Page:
# If a polynomial has a rational root is it automatically reducible?

This seems obvious, but I just can't crack it.

Let K be a field and $F(X) \in K[X]$ be a polynomial. Does $F(a)=0$ for some $a\in K$ imply that F(X) is reducible. Clearly, by the fundamental theorem of algebra, $F(X) = (X-a)G(X)$ for some $G(X) \in \bar{K}[X]$, but does it follow that actually $G(X) \in K[X]$?

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The answer to the question: NO. A polynomial of degree 1 may have a root but still be irreducible. So: state it more carefully. – GEdgar Apr 5 '12 at 12:08
The title of the question does not really reflect what is being asked. – lhf Apr 5 '12 at 12:25
@lhf Yes, it does. In this context "rational" is a common abbreviation for $K$-rational. It is also the better formulation to use in titles, where there is no other reference to $K$. – Alex B. Apr 5 '12 at 12:28
It's obvious that $G(X) \in K(X)$ if you think to think about that. What can you do with that information? – Hurkyl Apr 5 '12 at 21:25

Yes: if $a\in K$ then $G \in K[X]$ because the Euclidean division algorithm of $F$ by $X-a$ works entirely over $K$.

Indeed, you get $F(X)=(X-a)Q(X)$ with $Q\in K[X]$. But $(X-a)G(X)=F(X)=(X-a)Q(X)$ over $\bar K$ and you can cancel $X-a$ to conclude $G=Q \in K[X]$.

The fundamental theorem of algebra plays no role here. The Euclidean division algorithm works over any field (and over any commutative ring when the divisor is monic).

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Until you make rigorous the term "works entirely", this cannot be considered a valid proof. If you make it rigorous, you will see that it amounts to the uniqueness theorem that I mention. – Bill Dubuque Apr 5 '12 at 13:47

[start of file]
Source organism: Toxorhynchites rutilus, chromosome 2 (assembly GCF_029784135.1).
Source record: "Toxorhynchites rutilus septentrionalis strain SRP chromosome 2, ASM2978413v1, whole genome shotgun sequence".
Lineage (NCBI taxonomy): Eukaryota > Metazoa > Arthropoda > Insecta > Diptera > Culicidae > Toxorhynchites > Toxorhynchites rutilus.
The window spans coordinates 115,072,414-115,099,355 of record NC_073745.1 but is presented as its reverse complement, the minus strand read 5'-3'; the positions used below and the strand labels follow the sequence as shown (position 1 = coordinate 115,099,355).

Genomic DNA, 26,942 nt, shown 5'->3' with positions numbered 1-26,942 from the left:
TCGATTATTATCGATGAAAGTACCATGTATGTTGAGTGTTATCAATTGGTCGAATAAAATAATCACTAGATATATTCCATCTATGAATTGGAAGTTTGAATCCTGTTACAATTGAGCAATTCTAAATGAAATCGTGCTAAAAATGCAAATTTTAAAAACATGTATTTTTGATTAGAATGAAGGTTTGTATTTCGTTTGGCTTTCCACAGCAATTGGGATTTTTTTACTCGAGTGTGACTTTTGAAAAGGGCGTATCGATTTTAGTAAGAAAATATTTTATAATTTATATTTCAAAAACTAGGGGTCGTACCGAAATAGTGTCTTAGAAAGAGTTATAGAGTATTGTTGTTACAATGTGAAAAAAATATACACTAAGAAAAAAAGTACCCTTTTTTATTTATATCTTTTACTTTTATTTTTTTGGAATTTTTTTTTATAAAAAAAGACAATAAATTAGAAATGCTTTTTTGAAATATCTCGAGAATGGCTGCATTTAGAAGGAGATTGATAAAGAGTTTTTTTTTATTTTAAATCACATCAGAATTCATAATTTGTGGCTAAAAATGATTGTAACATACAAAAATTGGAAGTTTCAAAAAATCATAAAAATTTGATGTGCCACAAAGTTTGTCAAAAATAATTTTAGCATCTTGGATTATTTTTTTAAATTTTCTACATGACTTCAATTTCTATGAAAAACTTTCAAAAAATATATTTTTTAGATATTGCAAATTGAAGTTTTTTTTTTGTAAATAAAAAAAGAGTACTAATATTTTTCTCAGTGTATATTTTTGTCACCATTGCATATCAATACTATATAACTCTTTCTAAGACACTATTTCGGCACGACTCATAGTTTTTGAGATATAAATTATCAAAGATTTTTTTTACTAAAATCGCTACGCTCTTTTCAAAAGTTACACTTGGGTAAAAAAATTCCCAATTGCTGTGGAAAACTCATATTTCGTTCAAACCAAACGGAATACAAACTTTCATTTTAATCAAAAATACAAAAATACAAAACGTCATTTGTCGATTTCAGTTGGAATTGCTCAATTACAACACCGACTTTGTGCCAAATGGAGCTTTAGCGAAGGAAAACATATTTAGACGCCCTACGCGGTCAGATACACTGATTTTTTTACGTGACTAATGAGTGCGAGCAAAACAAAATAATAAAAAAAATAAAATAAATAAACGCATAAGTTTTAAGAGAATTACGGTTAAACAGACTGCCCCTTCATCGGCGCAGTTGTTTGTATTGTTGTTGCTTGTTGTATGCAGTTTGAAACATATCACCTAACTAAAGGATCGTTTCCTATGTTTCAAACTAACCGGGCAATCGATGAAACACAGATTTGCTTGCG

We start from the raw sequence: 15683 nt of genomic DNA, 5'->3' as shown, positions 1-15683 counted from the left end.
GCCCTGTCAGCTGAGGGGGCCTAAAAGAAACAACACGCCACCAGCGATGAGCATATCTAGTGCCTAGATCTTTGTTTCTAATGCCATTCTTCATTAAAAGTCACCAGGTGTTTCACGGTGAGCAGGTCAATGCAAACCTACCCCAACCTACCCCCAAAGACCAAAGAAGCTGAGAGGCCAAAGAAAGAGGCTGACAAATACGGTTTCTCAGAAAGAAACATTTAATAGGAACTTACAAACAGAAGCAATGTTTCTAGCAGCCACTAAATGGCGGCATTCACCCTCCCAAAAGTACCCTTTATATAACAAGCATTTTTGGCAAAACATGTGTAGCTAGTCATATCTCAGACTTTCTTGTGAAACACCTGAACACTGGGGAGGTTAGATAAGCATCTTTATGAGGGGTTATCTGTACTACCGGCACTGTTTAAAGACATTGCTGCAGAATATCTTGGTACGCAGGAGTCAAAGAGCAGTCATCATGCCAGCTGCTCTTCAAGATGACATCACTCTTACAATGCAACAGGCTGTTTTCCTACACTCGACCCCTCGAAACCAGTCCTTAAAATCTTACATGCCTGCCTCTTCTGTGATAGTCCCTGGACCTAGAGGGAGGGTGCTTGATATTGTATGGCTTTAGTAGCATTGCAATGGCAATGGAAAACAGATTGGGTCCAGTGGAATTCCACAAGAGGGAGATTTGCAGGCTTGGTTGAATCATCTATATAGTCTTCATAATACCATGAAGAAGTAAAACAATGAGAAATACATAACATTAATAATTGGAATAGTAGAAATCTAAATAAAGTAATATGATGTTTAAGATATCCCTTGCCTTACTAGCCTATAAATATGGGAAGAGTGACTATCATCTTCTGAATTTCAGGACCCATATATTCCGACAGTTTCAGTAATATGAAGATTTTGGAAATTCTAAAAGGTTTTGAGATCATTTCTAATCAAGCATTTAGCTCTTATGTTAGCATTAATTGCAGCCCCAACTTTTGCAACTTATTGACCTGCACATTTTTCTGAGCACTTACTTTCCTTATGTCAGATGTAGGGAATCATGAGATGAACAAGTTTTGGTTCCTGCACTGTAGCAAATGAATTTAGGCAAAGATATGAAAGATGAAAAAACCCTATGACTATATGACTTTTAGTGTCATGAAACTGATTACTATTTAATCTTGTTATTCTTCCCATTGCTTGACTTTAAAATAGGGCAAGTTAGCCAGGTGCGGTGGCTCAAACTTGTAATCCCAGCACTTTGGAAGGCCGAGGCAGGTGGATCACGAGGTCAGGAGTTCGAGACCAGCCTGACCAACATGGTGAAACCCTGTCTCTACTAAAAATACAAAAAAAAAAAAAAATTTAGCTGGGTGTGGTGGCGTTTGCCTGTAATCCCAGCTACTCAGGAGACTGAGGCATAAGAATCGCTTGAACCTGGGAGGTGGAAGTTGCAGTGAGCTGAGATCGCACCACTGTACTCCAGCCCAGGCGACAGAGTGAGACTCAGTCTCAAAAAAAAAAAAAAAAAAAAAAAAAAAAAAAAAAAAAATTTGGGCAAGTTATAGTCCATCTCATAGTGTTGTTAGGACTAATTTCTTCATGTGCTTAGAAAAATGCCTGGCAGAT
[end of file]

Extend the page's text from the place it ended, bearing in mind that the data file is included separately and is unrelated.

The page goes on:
@Bill, your uniqueness approach is certainly elegant but my point is that polynomial division is an algorithm that can be performed using the field operations and so never gets outside $K$. – lhf Apr 5 '12 at 13:50
But the existence of one (algorithmically derived) quotient and remainder is not enough to deduce the uniqueness, There are also algorithms for factoring integers, but this does not imply that such factorizations are unique. – Bill Dubuque Apr 5 '12 at 13:58
@Bill, I see what you mean now. I was answering the first part of the question, that $F$ has a $X-a$ factor over $K$. The last part of the question does mention $\bar K$ and I have addressed that in my edited answer. So, yes, we're saying the same thing, though in different ways. – lhf Apr 5 '12 at 14:14
@Dustan Confusion seems to stem from different interpretations of the question. I read it as asking that if we somehow find a factorization $\rm\:f = (x-a)\:g\$ for $\rm\:g\in \hat K[x]\:$ over some extension of the coefficient ring $\rm\:\hat K\supset K,\:$ then does this necessarily yield a factorization over $\rm\:K,\:$ i.e. is $\rm\:g\in K[x]$? Perhaps you interpret it more simply as: must there exist $\rm\:g\in K[x],\:$ vs. $\rm\:g\in \hat K[x]\:$ $\Rightarrow$ $\rm\:g\in K[x].$ $\$ $\$ $\$ $\$ – Bill Dubuque Apr 5 '12 at 20:41

Note $\$ There seems to be varying interpretations of the question. I read it as asking that if we somehow find a factorization $\rm\:f=(x−a)\:g\:$ for $\rm\:g\in \hat K[x]\:$ over some extension of the coefficient ring $\rm\:\hat K\supset K,\:$ then does this necessarily yield a factorization over $\rm K,\:$ i.e. is $\rm\:g\in K[x]$? Some readers interpreted the question more simply as: must there exist $\rm\:g\in K[x],\:$ vs. $\rm\:g\in \hat K[x]\: \Rightarrow\: g\in K[x].$

Hint $\$ It follows from the uniqueness of the quotient (and remainder) in the division algorithm (which is the same in $\rm\:K[x]\:$ and $\rm\:\bar K[x],\:$ using the polynomial degree as the Euclidean valuation). Thus since dividing $\rm\:f\:$ by $\rm\:x-a\:$ in $\rm\:\bar K[x]\:$ leaves remainder $0$, by uniqueness, the remainder must also be $0$ in $\rm K[x]\:,\:$ i.e. $\rm\:x-a\ |\ f\$ in $\rm \bar K[x]\:$ $\:\Rightarrow\:$ $\rm\:x-a\ |\ f\$ in $\rm K[x]\:.\:$

This is but one of many examples of the power of uniqueness theorems for proving equalities.

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